Dengue, Zika and Chikungunya: What are they?

19 January 2020

We constantly hear about mosquito-borne diseases in the news, but do you know what dengue, zika and chikungunya actually are?

Travel, global trade, and climate change, amongst other causes, have unfortunately led to the global spread of these diseases. Travelers should be well informed about the risks, and how to mitigate these risks, before traveling to another country.

Volyse has an app-based travel clinic with a team of experts ready to help you with all of your needs.

In the meantime, we wanted to share with you some key information about dengue, zika and chikugunya, the regions in the world where they pose risk, and where can you travel if you wish to completely avoid risk of infection.

 

Mosquito-borne disease: a bit of general information

These three different infections are usually transmitted by the same mosquito, which makes them hard to distinguish. This mosquito belongs to a family called Aedes spp, which is present in tropical and subtropical areas. 1,10,11 There is also a species of this mosquito present in regions further north, such as southern Europe.

12 Dengue is now present in over 100 countries, with over 400 million cases worldwide every year!148

Mosquitoes carrying these infectious diseases usually bite during the day. Make sure to use appropriate prevention methods to avoid bites!

 

How to know if you have dengue, zika or chikungunya?

As mentioned, these infections are transmitted by the same type of mosquito. Also, the diseases caused by these infections often display no symptoms. Meaning, you don’t really feel anything different, yet you are infected (and you can potentially transmit the disease to others – see more about this below). Depending on the infection, the data shows that only one out of four or five travelers will display symptoms.

Not only is the percentage of travelers who show symptoms small, but the symptoms of these three diseases are very similar and often very difficult to distinguish when only based on clinical symptoms. These infections often co-circulate in different countries and areas, making it harder to know. Usually, when you suspect an infection, doctors will proceed with extra tests to find out which of these diseases has infected you.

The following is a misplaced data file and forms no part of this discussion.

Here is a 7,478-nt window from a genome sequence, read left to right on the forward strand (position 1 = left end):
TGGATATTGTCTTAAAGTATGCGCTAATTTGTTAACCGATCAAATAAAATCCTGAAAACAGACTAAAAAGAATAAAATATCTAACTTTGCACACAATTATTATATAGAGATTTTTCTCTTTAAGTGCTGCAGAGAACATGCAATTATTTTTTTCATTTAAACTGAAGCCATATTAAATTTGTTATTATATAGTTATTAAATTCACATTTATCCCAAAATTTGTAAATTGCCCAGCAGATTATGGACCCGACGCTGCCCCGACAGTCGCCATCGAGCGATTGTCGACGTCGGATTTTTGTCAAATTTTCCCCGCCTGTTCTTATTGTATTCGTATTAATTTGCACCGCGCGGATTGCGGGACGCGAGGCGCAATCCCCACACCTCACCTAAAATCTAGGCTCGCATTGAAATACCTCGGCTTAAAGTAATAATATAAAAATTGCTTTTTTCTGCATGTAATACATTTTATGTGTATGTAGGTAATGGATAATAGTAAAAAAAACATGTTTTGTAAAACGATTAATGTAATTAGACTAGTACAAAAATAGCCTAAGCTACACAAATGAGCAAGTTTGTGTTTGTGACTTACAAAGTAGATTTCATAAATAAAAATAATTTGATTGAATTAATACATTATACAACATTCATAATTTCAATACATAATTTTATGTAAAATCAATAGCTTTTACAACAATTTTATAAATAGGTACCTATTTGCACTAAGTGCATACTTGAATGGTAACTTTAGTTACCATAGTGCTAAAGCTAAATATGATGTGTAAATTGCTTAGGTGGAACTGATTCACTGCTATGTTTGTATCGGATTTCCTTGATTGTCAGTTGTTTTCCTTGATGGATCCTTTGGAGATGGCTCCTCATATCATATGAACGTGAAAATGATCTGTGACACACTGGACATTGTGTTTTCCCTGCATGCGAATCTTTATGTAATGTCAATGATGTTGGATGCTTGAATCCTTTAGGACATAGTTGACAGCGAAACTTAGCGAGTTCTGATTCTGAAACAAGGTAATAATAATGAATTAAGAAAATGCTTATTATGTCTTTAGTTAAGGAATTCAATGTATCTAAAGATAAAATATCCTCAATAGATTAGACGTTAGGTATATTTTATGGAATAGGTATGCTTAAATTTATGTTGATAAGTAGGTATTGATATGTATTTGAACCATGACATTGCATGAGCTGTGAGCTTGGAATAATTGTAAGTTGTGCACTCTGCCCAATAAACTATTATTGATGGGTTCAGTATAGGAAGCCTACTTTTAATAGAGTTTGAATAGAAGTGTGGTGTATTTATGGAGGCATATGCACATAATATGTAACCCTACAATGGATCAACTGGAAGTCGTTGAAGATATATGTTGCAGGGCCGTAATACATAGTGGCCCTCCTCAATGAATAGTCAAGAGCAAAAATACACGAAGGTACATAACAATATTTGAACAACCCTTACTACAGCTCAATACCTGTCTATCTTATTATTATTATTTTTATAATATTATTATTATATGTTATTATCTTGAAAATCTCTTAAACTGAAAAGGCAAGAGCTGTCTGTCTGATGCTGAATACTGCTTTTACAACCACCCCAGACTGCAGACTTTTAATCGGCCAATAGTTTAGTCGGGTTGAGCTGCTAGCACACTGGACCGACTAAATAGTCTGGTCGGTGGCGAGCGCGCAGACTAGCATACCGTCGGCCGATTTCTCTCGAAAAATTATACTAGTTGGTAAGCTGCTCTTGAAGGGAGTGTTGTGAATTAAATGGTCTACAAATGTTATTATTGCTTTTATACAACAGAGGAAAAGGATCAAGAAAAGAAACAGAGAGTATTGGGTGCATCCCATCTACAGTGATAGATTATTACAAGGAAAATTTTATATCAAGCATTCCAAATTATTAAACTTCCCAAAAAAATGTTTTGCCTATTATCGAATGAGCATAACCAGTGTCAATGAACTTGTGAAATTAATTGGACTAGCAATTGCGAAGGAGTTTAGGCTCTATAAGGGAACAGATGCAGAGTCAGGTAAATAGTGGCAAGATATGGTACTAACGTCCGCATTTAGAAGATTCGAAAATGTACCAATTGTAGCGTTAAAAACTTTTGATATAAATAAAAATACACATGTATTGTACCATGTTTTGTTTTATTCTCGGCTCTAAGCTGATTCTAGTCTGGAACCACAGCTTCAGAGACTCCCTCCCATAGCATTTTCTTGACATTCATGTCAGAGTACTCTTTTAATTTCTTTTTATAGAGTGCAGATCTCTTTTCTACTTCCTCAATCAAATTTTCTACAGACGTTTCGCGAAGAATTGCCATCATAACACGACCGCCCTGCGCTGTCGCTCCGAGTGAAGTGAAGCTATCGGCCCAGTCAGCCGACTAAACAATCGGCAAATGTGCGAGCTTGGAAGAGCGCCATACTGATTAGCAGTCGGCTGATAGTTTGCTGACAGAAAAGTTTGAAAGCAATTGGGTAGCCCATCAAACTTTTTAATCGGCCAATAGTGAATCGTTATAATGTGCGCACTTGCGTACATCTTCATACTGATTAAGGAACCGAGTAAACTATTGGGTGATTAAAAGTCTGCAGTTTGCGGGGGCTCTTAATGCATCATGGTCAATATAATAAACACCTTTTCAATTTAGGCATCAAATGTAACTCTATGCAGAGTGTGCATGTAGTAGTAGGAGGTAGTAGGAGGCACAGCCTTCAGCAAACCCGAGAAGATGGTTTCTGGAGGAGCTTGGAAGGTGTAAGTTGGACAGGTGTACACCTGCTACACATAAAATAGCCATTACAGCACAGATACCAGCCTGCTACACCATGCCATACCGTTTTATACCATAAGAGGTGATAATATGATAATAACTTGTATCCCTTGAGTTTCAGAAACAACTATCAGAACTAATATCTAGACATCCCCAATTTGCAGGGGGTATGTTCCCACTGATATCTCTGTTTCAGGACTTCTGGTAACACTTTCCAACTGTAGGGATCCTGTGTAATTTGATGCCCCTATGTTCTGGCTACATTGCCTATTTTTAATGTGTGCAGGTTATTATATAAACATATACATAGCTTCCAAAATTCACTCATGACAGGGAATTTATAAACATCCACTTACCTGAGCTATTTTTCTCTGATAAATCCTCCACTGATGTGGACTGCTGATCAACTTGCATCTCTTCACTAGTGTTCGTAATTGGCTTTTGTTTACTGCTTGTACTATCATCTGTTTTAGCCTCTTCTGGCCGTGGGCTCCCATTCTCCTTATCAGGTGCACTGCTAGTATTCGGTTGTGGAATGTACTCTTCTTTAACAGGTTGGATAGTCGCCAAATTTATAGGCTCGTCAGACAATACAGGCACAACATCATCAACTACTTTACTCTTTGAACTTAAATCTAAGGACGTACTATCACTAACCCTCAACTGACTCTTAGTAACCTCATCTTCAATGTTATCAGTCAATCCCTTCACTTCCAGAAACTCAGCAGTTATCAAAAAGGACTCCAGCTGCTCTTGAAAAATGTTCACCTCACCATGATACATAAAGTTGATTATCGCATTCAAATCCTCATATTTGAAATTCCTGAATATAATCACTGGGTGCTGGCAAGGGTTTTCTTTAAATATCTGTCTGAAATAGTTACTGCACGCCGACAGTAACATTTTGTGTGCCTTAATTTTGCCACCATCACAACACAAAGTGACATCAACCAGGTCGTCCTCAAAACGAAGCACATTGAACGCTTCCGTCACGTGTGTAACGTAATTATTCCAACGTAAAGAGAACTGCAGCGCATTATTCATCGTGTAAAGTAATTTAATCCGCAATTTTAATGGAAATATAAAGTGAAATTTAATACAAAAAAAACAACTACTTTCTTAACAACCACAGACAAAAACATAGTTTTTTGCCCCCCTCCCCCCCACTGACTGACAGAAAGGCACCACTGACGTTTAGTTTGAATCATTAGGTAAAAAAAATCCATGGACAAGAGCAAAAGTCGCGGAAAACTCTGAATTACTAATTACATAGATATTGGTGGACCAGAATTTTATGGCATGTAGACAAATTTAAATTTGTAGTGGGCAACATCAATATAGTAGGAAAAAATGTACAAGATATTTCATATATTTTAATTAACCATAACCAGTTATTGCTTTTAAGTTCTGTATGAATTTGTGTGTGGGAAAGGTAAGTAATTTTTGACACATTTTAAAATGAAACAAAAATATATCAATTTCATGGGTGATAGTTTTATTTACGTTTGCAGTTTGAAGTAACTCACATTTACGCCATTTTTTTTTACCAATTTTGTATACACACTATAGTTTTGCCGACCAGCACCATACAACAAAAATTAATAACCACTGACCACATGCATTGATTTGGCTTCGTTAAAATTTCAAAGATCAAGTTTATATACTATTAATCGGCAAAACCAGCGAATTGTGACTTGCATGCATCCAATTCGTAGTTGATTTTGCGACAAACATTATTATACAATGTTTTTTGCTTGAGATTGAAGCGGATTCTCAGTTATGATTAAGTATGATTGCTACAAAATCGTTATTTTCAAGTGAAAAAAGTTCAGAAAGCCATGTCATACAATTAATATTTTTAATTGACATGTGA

A few tips to avoid mosquito bites:

  • High altitude: Mosquitoes that transmit dengue, zika and chikungunya usually don’t live in places higher than 6500 feet (1982 meters). 
  • Avoid the rainy season: The transmission of mosquitoes-borne viruses is highest in the rainy season.
  • AC: Book your stays with air conditioning.
  • Higher is better: When booking your accommodation, try to select rooms on higher floors (if possible).

 

Everything you need to know about zika, dengue and chikungunya


DengueZikaChikungunya
Where is the virus present?Mexico, Central and South America, Central Africa, Asia, Philippines, East side of the USA (such as Florida state),United States, Mexico, Central America, South East Asia (India, Bangladesh, Laos, Vietnam, Malaysia, Cambodia, Laos, Indonesia, Philippines, Maldives, Papua New Guinea, Fiji Islands, Maynmar) , South America, Central Africa (Senegal, Ethiopia, Uganda, Angola, Cameroon, Nigeria, Ivory Coast, Burkina Faso), FranceUnited States, Mexico, Central America, South America (Except Chile and Uruguay), South East Asia, Central and South Africa, Italy, France
A few examples of destinations/areas where the transmission of these viruses has not yet been reported (as of December 2019)?Where to travel without dengue: Chile (except Easter Island); some countries in Europe such as: Spain, Italy, Croatia, Portugal, Switzerland, Austria, Russia, Netherlands, Sweden, Norway, Czech Republic, Greece); some countries in arab africa such as: Morocco, Algeria. Tunisia, Turkey; Japan, South Africa, Canary Islands, New Zealand, Azores, Canada, Iceland, Ocean and Pacific IslandsWhere to travel without zika: Morocco, Bermuda, Canary Islands, New Zealand, Mauritius, Azores, Seychelles, Canada, Australia, Iceland, Spain, Italy, Greece, Poland, Sweden, Norway, Ukraine, Romania, Mongolia, Japan, Ocean and Pacific IslandsWhere to travel without chikungunya: Morocco, Algeria, Turkey, Tunisia, Australia, Canada, Spain and other countries of Europe except Italy and France, Iceland, Ocean and Pacific Islands, Japan
Symptoms1 out of 4 will develop symptoms (25%).Flu-like symptoms, high fever, headache, nausea, vomiting, skin rash, pain behind the eyes, muscle and joint pain.
1 out of 5 will develop symptoms (20%). Often no symptoms. Moderate fever, muscular pain, nausea, rash, inflammation of the conjonctiva50% to 97% may develop non-specific symptoms.